Variance Reduction in Population-Based Optimization: Application to Unit Commitment

Conference paper
Part of the Lecture Notes in Computer Science book series (LNCS, volume 9554)


We consider noisy optimization and some traditional variance reduction techniques aimed at improving the convergence rate, namely (i) common random numbers (CRN), which is relevant for population-based noisy optimization and (ii) stratified sampling, which is relevant for most noisy optimization problems. We present artificial models of noise for which common random numbers are very efficient, and artificial models of noise for which common random numbers are detrimental. We then experiment on a desperately expensive unit commitment problem. As expected, stratified sampling is never detrimental. Nonetheless, in practice, common random numbers provided, by far, most of the improvement.


Noisy optimization Variance reduction Stratified sampling Common random numbers 


  1. 1.
    Bellman, R.: Dynamic Programming. Princeton Univ, Press (1957)zbMATHGoogle Scholar
  2. 2.
    Billingsley, P.: Probability and Measure. John Wiley and Sons, New York (1986)zbMATHGoogle Scholar
  3. 3.
    Cranley, R., Patterson, T.: Randomization of number theoretic methods for multiple integration. SIAM J. Numer. Anal. 13(6), 904–914 (1976)MathSciNetCrossRefzbMATHGoogle Scholar
  4. 4.
    Defourny, B.: Machine learning solution methods for multistage stochastic programming. Ph.D. thesis, Institut Montefiore, Université de Liège (2010)Google Scholar
  5. 5.
    Dowell, M., Jarratt, P.: The “pegasus” method for computing the root of an equation. BIT Numer. Math. 12(4), 503–508 (1972). Google Scholar
  6. 6.
    Dupacov, J., Gröwe-Kuska, N., Römisch, W.: Scenario reduction in stochastic programming: an approach using probability metrics. Math. Programm. 95, 3 (2003). No. 20 in Stochastic Programming E-Print Series, Institut fr Mathematik. Springer, Berlin (2000). MathSciNetCrossRefGoogle Scholar
  7. 7.
    Hamzaçebi, C., Kutay, F.: Continuous functions minimization by dynamic random search technique. Appl. Math. Model. 31(10), 2189–2198 (2007)CrossRefzbMATHGoogle Scholar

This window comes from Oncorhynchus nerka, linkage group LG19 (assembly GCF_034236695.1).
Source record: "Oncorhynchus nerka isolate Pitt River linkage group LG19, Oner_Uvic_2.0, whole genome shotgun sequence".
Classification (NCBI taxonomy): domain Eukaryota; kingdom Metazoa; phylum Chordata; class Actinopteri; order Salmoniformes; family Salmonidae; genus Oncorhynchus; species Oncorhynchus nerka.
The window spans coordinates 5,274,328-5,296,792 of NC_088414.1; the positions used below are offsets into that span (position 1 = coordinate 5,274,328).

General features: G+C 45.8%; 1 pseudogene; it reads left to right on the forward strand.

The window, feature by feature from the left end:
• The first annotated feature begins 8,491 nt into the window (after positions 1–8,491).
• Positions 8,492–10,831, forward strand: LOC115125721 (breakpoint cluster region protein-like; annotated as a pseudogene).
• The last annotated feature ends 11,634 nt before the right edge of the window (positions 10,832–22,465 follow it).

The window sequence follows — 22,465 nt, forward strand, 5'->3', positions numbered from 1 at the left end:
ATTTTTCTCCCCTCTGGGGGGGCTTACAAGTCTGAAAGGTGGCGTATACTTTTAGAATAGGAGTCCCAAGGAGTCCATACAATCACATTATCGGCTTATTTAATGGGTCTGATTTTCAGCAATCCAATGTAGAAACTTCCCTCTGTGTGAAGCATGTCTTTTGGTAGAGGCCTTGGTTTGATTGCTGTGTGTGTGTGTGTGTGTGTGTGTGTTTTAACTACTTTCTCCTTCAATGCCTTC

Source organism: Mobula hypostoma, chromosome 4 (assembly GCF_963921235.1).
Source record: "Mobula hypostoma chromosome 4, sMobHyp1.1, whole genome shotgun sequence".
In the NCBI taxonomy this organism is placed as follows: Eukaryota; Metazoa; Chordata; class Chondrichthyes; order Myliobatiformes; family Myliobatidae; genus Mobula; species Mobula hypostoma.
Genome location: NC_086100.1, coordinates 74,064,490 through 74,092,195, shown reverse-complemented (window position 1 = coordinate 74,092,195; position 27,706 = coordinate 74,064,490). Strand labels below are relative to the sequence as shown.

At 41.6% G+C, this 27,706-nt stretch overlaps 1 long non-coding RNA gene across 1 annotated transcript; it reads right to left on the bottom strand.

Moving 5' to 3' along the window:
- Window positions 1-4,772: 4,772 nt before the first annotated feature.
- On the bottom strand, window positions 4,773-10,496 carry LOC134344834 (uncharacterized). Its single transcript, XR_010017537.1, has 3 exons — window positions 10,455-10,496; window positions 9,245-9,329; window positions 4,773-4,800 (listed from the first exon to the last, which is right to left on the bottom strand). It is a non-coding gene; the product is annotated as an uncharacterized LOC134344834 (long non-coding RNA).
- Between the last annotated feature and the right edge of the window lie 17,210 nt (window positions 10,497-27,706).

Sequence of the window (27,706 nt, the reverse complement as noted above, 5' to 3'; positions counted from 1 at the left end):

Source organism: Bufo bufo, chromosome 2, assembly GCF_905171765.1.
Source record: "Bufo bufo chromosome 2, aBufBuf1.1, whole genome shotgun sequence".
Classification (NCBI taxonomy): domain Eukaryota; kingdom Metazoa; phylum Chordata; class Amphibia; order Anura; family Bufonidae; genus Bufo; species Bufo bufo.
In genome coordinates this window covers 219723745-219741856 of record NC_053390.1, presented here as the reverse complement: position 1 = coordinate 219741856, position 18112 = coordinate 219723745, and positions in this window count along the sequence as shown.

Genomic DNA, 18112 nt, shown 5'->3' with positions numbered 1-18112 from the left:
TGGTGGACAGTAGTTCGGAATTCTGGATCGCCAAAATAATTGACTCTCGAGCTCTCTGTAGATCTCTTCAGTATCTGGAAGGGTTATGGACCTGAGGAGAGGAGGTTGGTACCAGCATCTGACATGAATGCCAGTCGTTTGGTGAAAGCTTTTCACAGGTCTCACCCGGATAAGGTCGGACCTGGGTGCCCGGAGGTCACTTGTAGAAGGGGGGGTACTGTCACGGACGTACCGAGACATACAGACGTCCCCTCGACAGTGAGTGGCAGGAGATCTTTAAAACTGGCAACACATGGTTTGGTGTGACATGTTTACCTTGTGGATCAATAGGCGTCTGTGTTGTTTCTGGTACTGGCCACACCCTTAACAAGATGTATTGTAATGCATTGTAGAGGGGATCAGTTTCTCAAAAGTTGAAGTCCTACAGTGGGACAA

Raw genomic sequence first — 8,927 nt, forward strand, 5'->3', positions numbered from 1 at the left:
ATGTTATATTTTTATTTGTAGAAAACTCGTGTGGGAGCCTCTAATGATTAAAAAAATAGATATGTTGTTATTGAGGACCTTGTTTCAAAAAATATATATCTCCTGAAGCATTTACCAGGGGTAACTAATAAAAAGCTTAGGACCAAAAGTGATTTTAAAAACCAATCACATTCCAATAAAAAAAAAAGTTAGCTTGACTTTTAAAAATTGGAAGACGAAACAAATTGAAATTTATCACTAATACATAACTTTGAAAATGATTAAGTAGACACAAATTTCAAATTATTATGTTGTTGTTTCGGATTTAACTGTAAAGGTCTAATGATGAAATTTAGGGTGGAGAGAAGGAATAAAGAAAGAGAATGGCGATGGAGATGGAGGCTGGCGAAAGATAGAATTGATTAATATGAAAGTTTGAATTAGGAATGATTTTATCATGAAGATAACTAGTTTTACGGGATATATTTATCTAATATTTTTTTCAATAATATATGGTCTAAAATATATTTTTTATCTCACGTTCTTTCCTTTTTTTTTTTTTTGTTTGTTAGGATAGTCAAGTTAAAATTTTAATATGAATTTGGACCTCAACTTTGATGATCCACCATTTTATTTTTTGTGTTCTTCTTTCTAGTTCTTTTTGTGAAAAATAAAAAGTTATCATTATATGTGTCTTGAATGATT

8. 8.
    Huang, S.-C., Coulom, R., Lin, S.-S.: Monte-carlo simulation balancing in practice. In: van den Herik, H.J., Iida, H., Plaat, A. (eds.) CG 2010. LNCS, vol. 6515, pp. 81–92. Springer, Heidelberg (2011)CrossRefGoogle Scholar
  9. 9.
    Kleinman, N.L., Spall, J.C., Naiman, D.Q.: Simulation-based optimization with stochastic approximation using common random numbers. Manag. Sci. 45(11), 1570–1578 (1999). CrossRefzbMATHGoogle Scholar
  10. 10.
    Kozak, M.: Optimal stratification using random search method in agricultural surveys. Stat. Trans. 6(5), 797–806 (2004).
  11. 11.
    Lavallée, P., Hidiroglou, M.: On the stratification of skewed populations. Surv. Method. 14(1), 33–43 (1988).
  12. 12.
    Linderoth, J., Shapiro, A., Wright, S.: The empirical behavior of sampling methods for stochastic programming. Ann. OR 142(1), 215–241 (2006). MathSciNetCrossRefzbMATHGoogle Scholar
  13. 13.
    Mascagni, M., Chi, H.: On the scrambled halton sequence. Monte-Carlo Methods Appl. 10(3), 435–442 (2004)MathSciNetzbMATHGoogle Scholar
  14. 14.
    de Matos, V., Philpott, A., Finardi, E.: Improving the performance of stochastic dual dynamic programming. Applications - OR and Management Sciences (Scheduling) (2012).
  15. 15.
    Morokoff, W.J.: Generating quasi-random paths for stochastic processes. 40(4), 765–788.
  16. 16.
    Niederreiter, H.: Random number generation and quasi-monte carlo methods (1992)Google Scholar
  17. 17.
    Pereira, M.V.F., Pinto, L.: Multi-stage stochastic optimization applied to energy planning. Math. Program. 52(2), 359–375. Google Scholar
  18. 18.
    Sethi, V.: A note on optimum stratification of populations for estimating the population means. Aust. J. Stat. 5(1), 20–33 (1963)MathSciNetCrossRefzbMATHGoogle Scholar
  19. 19.
    Shapiro, A., Tekaya, W., da Costa, J.P., Soares, M.P.: Risk neutral and risk averse stochastic dual dynamic programming method. Eur. J. Oper. Res. 224(2), 375–391 (2013)MathSciNetCrossRefzbMATHGoogle Scholar
  20. 20.
    Storn, R., Price, K.: Differential evolution-a simple and efficient heuristic for global optimization over continuous spaces. J. Global Optim. 11(4), 341–359 (1997)MathSciNetCrossRefzbMATHGoogle Scholar
  21. 21.
    Strens, M., Lx, H.G., Moore, A., Brodley, E., Danyluk, A.: Policy search using paired comparisons. J. Mach. Learn. Res. 3, 921–950 (2002)Google Scholar
  22. 22.
    Strens, M., Moore, A.: Direct policy search using paired statistical tests. In: Proceedings of the 18th International Conference on Machine Learning, pp. 545–552. Morgan Kaufmann, San Francisco (2001)Google Scholar
  23. 23.
    Takagi, H., Pallez, D.: Paired comparison-based interactive differential evolution. In: World Congress on Nature & Biologically Inspired Computing, NaBIC 2009, pp. 475–480. IEEE (2009)Google Scholar
  24. 24.
    Wang, X., Hickernell, F.: Randomized halton sequences. Math. Comput. Model. 32, 887–899 (2000)MathSciNetCrossRefzbMATHGoogle Scholar
  25. 25.
    Zabinsky, Z.B.: Random Search Algorithms: Encyclopedia of Operations Research and Management Science. Wiley, New York (2009)Google Scholar

Copyright information

© Springer International Publishing Switzerland 2016

Authors and Affiliations

  1. 1.Univ. Paris-SudGif-sur-YvetteFrance

Personalised recommendations